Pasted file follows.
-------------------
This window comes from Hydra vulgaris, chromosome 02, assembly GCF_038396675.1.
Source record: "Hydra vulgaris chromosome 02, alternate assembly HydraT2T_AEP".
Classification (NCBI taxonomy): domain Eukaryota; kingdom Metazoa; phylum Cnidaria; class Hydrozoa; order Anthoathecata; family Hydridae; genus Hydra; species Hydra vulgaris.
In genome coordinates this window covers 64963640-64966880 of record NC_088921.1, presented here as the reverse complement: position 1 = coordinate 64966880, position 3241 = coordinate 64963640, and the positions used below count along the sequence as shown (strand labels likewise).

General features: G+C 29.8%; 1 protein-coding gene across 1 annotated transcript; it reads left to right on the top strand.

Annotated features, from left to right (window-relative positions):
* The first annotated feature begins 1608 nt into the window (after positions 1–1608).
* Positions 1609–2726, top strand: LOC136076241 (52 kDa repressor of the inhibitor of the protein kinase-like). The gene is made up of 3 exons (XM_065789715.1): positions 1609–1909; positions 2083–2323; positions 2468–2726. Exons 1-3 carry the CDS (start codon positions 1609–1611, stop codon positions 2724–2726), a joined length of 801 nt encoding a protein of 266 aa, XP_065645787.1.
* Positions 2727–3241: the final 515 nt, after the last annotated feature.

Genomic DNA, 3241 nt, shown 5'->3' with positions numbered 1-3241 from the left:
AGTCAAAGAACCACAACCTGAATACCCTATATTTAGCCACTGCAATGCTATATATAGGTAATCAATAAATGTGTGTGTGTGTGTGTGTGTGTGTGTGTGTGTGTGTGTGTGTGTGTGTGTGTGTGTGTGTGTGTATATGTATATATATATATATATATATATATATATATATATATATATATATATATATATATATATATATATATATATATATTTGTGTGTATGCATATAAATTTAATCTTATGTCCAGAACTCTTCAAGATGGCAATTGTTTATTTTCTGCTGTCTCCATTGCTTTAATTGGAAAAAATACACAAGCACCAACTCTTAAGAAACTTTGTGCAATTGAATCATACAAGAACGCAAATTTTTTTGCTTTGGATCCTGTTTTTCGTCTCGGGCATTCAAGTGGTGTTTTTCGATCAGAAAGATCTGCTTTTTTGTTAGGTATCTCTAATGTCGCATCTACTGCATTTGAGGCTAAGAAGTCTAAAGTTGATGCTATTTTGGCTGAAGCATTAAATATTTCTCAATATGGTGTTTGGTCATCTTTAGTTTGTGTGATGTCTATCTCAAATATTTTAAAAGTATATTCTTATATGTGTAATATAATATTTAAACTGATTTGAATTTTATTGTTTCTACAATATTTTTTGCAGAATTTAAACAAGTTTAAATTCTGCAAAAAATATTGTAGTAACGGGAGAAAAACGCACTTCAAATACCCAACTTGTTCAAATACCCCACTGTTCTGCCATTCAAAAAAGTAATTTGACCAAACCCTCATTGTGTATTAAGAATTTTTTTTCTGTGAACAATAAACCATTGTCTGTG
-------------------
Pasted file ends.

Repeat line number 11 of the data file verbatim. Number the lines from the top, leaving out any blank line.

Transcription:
AGTCAAAGAACCACAACCTGAATACCCTATATTTAGCCACTGCAATGCTATATATAGGTAATCAATAAATGTGTGTGTGTGTGTGTGTGTGTGTGTGTGTGTGTGTGTGTGTGTGTGTGTGTGTGTGTGTGTGTATATGTATATATATATATATATATATATATATATATATATATATATATATATATATATATATATATATATATATATATATTTGTGTGTATGCATATAAATTTAATCTTATGTCCAGAACTCTTCAAGATGGCAATTGTTTATTTTCTGCTGTCTCCATTGCTTTAATTGGAAAAAATACACAAGCACCAACTCTTAAGAAACTTTGTGCAATTGAATCATACAAGAACGCAAATTTTTTTGCTTTGGATCCTGTTTTTCGTCTCGGGCATTCAAGTGGTGTTTTTCGATCAGAAAGATCTGCTTTTTTGTTAGGTATCTCTAATGTCGCATCTACTGCATTTGAGGCTAAGAAGTCTAAAGTTGATGCTATTTTGGCTGAAGCATTAAATATTTCTCAATATGGTGTTTGGTCATCTTTAGTTTGTGTGATGTCTATCTCAAATATTTTAAAAGTATATTCTTATATGTGTAATATAATATTTAAACTGATTTGAATTTTATTGTTTCTACAATATTTTTTGCAGAATTTAAACAAGTTTAAATTCTGCAAAAAATATTGTAGTAACGGGAGAAAAACGCACTTCAAATACCCAACTTGTTCAAATACCCCACTGTTCTGCCATTCAAAAAAGTAATTTGACCAAACCCTCATTGTGTATTAAGAATTTTTTTTCTGTGAACAATAAACCATTGTCTGTG